I did a most unmolish thing this week. I left the burrow. No sense of duty drove me. I wasn’t provoked. I decided, just like that, to up sticks, head for wilderness and spend a few nights in a teepee.
I can see now that seeds had been sown. Two weeks ago my amanuensis withdrew all reading, telephoning, all Babbage-influenced contraptions, all messages and seductions coming through the ether. It was a spacious week, with no sense of clocks ticking or deadlines passing. It was calm. That week was a little test to see whether I could retreat while staying in my burrow, and it worked. But what I didn’t withdraw from were conversations and interactions with other beings. It was not a week of solitude.
That was one seed. The second was that I had become so emboldened by my journey to the north of the island, that I found myself toying with the idea of taking a bus to places I’d only ever seen on the map.
A third but vital seed was the unexpected loan of a car. Now a couple of particularly hairy episodes with Great Uncle Mole’s friend, Mr Toad aka The Road Fiend, had put me off motors and roads of any kind. But recently kind chums have offered me their cars, and I have used them, sparingly, to carry heavy things like bags of Epsom Salts or potting mix, or to get me to an appointment the other side of town, or to relieve myself from standing at a lonely bus stop after an evening out. This car, though, had been used to more daring outings.
And my dear neighbour offered to cater for Monsieur Boo.
Could it be that Spring played a hand in this? I felt a stirring in my tummy, a sort of sprouting seed sensation. It spread to the rest of my body and before you could say ‘Wild Wood’ my paw was on the dial and a teepee was booked for the very next day.
It was so sudden that although I deprived myself of the joy of anticipation, I also had no time for the corrosive panic of second thoughts. I cooked. I made big lists: a food list, a clothes list, a writerly list, a what-have-I-got-to-do-before-I-go list and a what-are-the-things-I-need-to-cancel list. Uncle Ratty never had need of lists. What he couldn’t fit into a small knapsack didn’t need taking. And his knapsack always was packed; penknife, torch, a bottle of stout, Captain’s biscuits, woolly socks, Sou’Wester, ginger biscuits, tobacco, maps, and his second-best mouth organ. Great Uncle Mole never had lists either. He would never have known what not to take, and he was such a hoarder he was happier staying at home in his burrow surrounded by all his home comforts.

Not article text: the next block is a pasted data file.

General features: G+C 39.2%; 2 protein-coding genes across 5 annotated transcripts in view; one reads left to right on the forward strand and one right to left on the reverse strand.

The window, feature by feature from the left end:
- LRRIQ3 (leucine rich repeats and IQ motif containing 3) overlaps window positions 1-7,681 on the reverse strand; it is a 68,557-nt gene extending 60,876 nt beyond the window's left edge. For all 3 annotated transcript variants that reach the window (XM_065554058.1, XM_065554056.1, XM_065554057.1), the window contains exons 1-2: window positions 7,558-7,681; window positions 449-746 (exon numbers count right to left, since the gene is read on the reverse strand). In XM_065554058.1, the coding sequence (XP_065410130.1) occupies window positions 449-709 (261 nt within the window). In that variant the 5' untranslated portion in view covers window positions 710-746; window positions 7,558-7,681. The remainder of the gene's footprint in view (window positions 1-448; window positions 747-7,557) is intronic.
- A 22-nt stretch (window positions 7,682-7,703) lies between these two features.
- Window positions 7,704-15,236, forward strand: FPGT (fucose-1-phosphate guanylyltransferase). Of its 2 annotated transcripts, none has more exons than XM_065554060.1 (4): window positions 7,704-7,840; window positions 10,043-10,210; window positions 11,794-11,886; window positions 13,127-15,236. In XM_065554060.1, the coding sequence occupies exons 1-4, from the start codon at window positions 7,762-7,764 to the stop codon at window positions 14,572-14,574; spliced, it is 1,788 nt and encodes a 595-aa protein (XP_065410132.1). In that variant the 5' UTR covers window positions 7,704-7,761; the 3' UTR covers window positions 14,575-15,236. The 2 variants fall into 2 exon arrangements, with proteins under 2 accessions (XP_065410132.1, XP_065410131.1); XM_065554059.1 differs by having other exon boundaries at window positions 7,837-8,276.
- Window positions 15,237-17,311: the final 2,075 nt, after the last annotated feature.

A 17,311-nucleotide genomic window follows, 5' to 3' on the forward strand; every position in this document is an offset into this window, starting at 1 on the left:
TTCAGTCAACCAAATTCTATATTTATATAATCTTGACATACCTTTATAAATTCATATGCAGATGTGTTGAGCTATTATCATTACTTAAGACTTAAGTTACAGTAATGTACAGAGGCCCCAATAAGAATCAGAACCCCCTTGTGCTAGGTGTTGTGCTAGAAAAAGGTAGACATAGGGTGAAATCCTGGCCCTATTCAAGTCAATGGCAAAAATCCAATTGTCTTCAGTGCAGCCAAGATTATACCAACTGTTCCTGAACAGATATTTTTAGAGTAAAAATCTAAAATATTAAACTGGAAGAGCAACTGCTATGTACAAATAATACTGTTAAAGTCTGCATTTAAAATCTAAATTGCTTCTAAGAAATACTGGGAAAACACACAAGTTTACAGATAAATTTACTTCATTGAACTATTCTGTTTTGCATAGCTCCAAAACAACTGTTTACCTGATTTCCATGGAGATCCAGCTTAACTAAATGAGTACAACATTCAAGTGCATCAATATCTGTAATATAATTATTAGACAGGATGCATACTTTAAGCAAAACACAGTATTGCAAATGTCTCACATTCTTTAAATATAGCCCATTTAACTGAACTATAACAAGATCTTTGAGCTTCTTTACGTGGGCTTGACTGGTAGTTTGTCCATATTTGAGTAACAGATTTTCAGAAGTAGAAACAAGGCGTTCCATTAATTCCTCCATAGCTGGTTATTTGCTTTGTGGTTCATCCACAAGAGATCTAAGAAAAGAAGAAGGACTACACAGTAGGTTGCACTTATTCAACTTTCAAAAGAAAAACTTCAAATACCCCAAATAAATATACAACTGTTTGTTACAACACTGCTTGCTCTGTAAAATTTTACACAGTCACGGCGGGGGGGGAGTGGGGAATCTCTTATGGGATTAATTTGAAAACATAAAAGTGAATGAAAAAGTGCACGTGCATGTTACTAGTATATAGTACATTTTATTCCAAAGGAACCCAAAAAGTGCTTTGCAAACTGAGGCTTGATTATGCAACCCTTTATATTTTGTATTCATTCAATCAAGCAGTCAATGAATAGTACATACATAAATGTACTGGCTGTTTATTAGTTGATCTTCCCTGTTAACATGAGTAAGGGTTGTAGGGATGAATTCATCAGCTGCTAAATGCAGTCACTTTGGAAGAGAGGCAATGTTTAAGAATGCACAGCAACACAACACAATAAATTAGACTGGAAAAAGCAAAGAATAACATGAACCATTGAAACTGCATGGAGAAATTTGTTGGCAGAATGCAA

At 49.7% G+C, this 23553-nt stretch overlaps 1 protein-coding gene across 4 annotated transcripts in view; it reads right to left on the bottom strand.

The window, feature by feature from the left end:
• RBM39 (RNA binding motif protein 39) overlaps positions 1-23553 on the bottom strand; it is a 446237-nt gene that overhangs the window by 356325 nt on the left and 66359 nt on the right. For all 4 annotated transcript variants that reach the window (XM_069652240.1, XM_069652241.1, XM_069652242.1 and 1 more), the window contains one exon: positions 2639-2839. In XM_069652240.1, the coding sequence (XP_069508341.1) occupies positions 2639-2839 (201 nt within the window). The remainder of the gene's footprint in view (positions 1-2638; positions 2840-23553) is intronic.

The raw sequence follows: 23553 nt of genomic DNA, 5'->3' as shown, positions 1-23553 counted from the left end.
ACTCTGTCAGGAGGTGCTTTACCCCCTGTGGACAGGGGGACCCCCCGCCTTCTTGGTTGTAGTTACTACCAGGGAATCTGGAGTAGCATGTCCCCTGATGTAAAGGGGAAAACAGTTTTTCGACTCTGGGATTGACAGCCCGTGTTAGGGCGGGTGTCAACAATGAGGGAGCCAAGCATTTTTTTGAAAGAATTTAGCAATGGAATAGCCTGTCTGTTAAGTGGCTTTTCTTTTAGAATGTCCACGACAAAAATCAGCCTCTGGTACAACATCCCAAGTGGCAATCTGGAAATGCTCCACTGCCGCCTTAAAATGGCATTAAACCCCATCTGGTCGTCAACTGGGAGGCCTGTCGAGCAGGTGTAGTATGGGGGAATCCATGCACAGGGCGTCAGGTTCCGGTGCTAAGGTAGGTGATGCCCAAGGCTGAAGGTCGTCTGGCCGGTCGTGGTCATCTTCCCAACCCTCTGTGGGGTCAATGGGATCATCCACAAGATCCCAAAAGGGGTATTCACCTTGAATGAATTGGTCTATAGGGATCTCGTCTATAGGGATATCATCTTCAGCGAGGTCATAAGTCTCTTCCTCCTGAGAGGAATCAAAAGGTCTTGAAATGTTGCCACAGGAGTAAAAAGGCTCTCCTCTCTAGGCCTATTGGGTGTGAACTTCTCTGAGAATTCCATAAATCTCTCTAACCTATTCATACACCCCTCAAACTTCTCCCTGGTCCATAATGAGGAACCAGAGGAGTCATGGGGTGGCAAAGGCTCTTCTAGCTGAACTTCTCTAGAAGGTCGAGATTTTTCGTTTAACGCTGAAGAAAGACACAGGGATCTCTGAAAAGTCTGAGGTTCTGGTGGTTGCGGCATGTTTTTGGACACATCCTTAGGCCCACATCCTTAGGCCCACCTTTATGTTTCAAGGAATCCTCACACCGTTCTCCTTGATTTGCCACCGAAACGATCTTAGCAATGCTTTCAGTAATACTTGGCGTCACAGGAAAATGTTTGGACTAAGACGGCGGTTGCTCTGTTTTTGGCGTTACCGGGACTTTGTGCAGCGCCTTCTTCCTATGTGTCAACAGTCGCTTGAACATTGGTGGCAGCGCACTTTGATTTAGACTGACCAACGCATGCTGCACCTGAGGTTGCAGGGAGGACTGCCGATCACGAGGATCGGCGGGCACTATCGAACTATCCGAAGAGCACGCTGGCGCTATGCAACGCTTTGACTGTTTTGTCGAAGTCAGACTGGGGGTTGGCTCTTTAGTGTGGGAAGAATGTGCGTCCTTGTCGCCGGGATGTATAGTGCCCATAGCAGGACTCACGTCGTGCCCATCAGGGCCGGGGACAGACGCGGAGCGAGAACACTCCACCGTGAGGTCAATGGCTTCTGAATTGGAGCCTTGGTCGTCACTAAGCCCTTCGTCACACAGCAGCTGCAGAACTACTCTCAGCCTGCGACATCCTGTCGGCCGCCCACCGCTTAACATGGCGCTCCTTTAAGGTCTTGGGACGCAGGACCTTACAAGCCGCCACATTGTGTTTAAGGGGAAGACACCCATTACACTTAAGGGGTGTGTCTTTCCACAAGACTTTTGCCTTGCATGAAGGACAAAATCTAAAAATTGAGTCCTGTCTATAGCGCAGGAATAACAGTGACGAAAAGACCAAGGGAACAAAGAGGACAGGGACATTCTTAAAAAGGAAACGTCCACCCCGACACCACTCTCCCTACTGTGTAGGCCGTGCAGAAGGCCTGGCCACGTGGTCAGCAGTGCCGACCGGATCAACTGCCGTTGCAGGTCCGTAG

The back of the car was spacious. I could indulge my Uncle Moleishness and pack my bothy rug, hot water-bottle, a jigsaw, my pyjamas, a teapot and tea cosy, coloured pens and the enamel mug my dear Mama bought me in Prague. I could take a bunch of daffodils and a vase and a bowl of mandarins and nuts, and a sturdy nutcracker thrown in. And perhaps that is all I ever really need to feel at home.
And then I took to the road. Broad and open at first, it became narrower, steeper, twistier, bumpier and wilder the closer I got to my destination. I could feel a little squeal of song coming on, a distant relation of the Shadows”We’re all going on a summer holiday’, I think, except that I remembered it as ‘jolly’; much more to my liking than’summer’.
The teepee was at the end of a winding mossy path, defined by dark green shrubby trees. It was not just any old teepee but had a covered porch with a table and a couple of chairs. It was a teepee with a wood stove and a fold-out bed.
It was a beautiful teepee but it did not begin to be my own until I had lit the fire, put the daffodils in a vase, spread the bothy rug on the not-yet bed, and made myself a pot of tea. It became more mine as I sorted the jigsaw pieces by the light of my head torch in the evening, but most of all it became mine when I woke up in the morning to the sound of wrens and honeyeaters. And nothing else. I was the only mole there for miles and miles.
By day I packed a bag with notebook and pen and my lunch, and explored the ancient mossy rainforest. I slithered in the mud and clambered over trees that had come down in the heavy snowfall in the winter. I got lost and found myself among huge man-ferns and gushing waterfalls. At night I lay on my back in the dark and gazed up to the skies, gobsmacked by the constellations.
I had gone to the teepee to write – but it was really only on the second full day there that I began to find my way into it, and on the third I had to leave. But it was so much more than just a place to write, undistracted. As I drove home to my burrow I could sense a bit of Mr Toad suffusing my mole body.
What I had just had was an adventure!